What’s the longest time you have ever spent with a single piece of art?
When I visit museums, I often find myself spending an hour or more with just one piece of art. In my experience, it takes that long to really see it.
Looking at an artwork is a time-based experience; at first glance, it might come off as unassuming and quiet. After ten minutes, you start to notice things you didn’t before—new textures emerge, details become sharper, and colors become more vibrant. By thirty minutes, a piece has started to break through your shell and share its world with you. After an hour, you aren’t looking at the piece anymore; it is looking at you.
Being present, with an artwork no less, is a challenging feat in our modern world. But this is what artworks invite; this is the space they make in our lives, a space for presence. I am incredibly grateful for this.
With Thanksgiving right around the corner, I find myself reflecting on the many things that I am thankful for this year. 2015 has been a truly transformative year, due in no small part to my work with Odyssey Works. The group’s long-duration artworks have changed my perspective on the potential of art. Now I see so many possibilities that weren’t apparent to me before.
At the end of 2014, I received an incredible gift from the Odyssey Work crew: a surprise Odyssey. “The Dariad,” coordinated by Abraham Burickson and my dear friends in San Francisco, offered me the perfect avenue to explore ideas about art that I had been toying with for several years.
Outside of Odyssey Works, I'm a Medievalist, which means that I've spent the past several years studying centuries-old art and ways of seeing that art. The medieval way of seeing is both astounding and incredibly relevant even today. The Middle Ages have gotten a bad rap, going down in history as some sort of backwards-era that offers us nothing more than ugly pictures of baby Jesus. But the art of the period was about so much more than that.
Art from the Middle Ages is all about being present. You can’t see or experience the artwork if you aren’t really there. Medieval art requires patience, longing, and the viewer’s full-bodied participation.
In this way, medieval art theory speaks to and reveals new facets of modern performance artworks, such as that of Odyssey Works.
During the climactic scene of the Dariad, I met a group of around fifty wearing black outside of the De Young Museum in San Francisco. They had gathered for an unconventional tour of the museum, in which we would only view three pieces of art, but spend anywhere from 15-30 minutes with each individual piece.
As we stood in front of a modern-take on an aboriginal sculpture, and a large video installation by David Hockney, I was struck by the medieval-ness of the gathering. By standing in front of a single piece of art for a rather uncomfortable length of time, we had to honestly confront our feelings about a piece, and learn patience.
By engaging with the artworks for minutes, instead of mere seconds, we gave them the chance to look back at us.
During the Dariad, the final artwork that we viewed together as a group was Cornelia Parker’s Anti-Mass. This massive mobile-like piece consists of fragments of a former Baptist Church that had been destroyed by arsonists. The shards of wood are suspended in mid-air, offering a vision of extreme violence and a venue for quiet meditation in the same breath.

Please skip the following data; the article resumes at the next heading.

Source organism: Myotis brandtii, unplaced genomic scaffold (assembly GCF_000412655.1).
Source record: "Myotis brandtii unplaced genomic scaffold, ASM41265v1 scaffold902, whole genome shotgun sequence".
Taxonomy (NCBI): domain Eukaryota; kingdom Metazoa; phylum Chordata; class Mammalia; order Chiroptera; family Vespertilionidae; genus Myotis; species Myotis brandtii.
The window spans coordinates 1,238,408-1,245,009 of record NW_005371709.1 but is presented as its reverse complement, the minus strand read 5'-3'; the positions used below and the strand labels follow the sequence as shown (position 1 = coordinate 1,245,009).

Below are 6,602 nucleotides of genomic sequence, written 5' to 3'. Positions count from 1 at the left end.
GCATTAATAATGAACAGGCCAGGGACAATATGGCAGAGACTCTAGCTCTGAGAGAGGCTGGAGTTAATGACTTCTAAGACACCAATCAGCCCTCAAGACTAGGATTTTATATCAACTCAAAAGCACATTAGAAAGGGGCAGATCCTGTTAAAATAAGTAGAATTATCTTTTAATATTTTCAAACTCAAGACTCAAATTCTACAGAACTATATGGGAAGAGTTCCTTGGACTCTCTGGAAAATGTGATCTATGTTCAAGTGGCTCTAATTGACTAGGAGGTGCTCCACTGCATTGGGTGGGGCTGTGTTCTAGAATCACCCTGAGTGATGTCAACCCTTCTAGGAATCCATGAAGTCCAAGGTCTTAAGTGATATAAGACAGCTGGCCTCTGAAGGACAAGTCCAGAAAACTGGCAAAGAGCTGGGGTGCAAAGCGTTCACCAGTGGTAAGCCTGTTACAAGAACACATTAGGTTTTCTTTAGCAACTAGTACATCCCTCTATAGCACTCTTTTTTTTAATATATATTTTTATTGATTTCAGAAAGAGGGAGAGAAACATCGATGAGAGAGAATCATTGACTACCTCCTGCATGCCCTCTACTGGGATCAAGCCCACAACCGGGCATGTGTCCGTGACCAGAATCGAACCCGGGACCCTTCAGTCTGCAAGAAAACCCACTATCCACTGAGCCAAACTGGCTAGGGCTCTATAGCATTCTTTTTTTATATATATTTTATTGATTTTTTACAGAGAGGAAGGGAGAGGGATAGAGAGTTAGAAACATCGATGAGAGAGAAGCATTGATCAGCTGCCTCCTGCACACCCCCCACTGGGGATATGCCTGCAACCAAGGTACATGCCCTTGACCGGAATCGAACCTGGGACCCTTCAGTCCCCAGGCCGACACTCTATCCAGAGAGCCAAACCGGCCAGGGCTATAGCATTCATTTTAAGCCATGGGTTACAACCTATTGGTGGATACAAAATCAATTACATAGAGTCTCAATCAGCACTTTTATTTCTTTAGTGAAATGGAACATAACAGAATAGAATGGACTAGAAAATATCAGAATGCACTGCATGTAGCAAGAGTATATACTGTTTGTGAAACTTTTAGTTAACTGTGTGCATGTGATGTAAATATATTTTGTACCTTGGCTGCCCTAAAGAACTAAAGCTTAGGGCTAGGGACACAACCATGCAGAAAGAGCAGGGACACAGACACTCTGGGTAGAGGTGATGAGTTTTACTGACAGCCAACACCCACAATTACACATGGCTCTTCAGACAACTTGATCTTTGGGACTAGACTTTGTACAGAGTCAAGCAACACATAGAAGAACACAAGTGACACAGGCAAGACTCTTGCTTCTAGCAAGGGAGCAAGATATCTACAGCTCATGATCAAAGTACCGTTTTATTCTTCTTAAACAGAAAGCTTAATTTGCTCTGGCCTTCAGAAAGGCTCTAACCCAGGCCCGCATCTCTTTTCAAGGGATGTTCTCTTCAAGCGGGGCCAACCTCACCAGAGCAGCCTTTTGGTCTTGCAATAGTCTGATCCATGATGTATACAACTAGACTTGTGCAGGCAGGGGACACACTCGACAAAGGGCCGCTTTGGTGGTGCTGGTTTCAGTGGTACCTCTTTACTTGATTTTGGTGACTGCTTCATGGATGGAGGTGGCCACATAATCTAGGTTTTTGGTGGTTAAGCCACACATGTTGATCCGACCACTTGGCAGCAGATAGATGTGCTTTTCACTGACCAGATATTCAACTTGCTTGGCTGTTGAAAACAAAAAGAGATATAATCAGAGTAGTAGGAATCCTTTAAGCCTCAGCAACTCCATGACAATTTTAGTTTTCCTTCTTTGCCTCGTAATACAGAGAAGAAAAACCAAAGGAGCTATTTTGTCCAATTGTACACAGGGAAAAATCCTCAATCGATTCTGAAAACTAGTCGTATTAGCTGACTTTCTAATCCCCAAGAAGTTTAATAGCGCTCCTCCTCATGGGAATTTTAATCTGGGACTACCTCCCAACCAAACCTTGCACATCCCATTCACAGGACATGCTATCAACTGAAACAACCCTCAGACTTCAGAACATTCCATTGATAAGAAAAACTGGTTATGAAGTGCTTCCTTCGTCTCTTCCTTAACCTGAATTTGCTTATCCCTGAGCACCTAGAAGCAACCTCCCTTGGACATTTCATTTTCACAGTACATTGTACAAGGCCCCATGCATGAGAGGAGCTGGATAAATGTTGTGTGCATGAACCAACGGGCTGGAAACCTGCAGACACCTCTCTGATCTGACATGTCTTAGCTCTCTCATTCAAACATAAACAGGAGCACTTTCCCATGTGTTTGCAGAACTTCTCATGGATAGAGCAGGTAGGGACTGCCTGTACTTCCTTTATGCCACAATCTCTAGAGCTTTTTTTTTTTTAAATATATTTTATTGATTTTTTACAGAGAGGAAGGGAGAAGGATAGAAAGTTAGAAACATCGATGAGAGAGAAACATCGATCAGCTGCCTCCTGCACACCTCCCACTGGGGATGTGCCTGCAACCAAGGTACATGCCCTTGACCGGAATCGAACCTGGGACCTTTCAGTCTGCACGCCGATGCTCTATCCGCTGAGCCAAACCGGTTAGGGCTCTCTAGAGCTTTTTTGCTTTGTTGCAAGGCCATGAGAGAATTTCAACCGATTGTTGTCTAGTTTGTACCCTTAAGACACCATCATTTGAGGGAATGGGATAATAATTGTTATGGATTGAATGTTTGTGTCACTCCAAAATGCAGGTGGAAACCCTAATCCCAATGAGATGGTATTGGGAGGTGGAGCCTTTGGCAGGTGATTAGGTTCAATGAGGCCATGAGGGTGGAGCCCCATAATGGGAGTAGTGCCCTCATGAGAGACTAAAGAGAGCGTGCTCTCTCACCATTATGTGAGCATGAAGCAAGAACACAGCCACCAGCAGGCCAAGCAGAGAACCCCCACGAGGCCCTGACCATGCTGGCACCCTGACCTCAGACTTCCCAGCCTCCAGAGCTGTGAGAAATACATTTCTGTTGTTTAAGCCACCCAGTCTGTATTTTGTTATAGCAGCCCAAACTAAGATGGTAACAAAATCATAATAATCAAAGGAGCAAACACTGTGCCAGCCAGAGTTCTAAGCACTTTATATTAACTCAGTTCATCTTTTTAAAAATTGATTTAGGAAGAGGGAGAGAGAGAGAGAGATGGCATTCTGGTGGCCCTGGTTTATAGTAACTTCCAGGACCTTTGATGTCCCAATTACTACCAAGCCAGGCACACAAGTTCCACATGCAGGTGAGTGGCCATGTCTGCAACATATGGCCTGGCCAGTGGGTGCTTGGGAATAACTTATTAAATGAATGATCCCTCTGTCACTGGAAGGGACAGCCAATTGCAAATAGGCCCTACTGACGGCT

Standing in front of this artwork with fifty some people for thirty minutes was a surreal experience. I walked up close to the piece, sat on the bench in front of it, stood at the back of the gallery and waited for the piece to penetrate through my shell—the buffer that protects me, but also separates me from the rest of the world.
Minute by minute, I felt that protective layer dissolve. As every second wore on, I became more present.Anti-Mass crept deeper into my subconscious and altered my understanding of the world. Eventually, I watched my “self” melt away—I became a part of a collective consciousness in that room, communing with art.
Believe it or not, this communal experience is very medieval in its nature. The idea of the “I” emerged with the Renaissance, but the Middle Ages, on the other hand, demanded that egocentric I be subordinated to the collective we. This way of thinking about things may have been mostly lost to time, but in front of Cornelia Parker's work it was entirely accessible. This is the power of art. It transcends time and place; its message can permeate generations and outlast the lifespan of the artist who created it.
It is impossible to experience this and not be grateful.
The Dariad was just one transformative event that Odyssey Works offered me in the last year. Throughout 2015, I have been the acting Public Image Engineer for the group, which has allowed me to explore my creativity on a deeper level and be a key player in running the Kickstarter.
2015 has brought many blessings to the group, most important of which is the incredible outpouring of support that has come through our Kickstarter campaign. Even after months of planning and promoting, I find myself surprised by the fact that over 350 people have donated to the campaign, and that we met our goal after only 15 days!
Both of these wonderful gifts—the Dariad and the success of our Kickstarter—have demanded something important of me: to be present. To actually see the world and not take it for granted. To savor every moment with (or without) art. And to offer gratitude to a world that has blessed me so.
This Thanksgiving, I give thanks to all of you—the Odyssey Works supporters and volunteers that have worked to transform my life and the lives of other art enthusiasts for the better. Though our work might be small in scale, it’s monumental in its effects.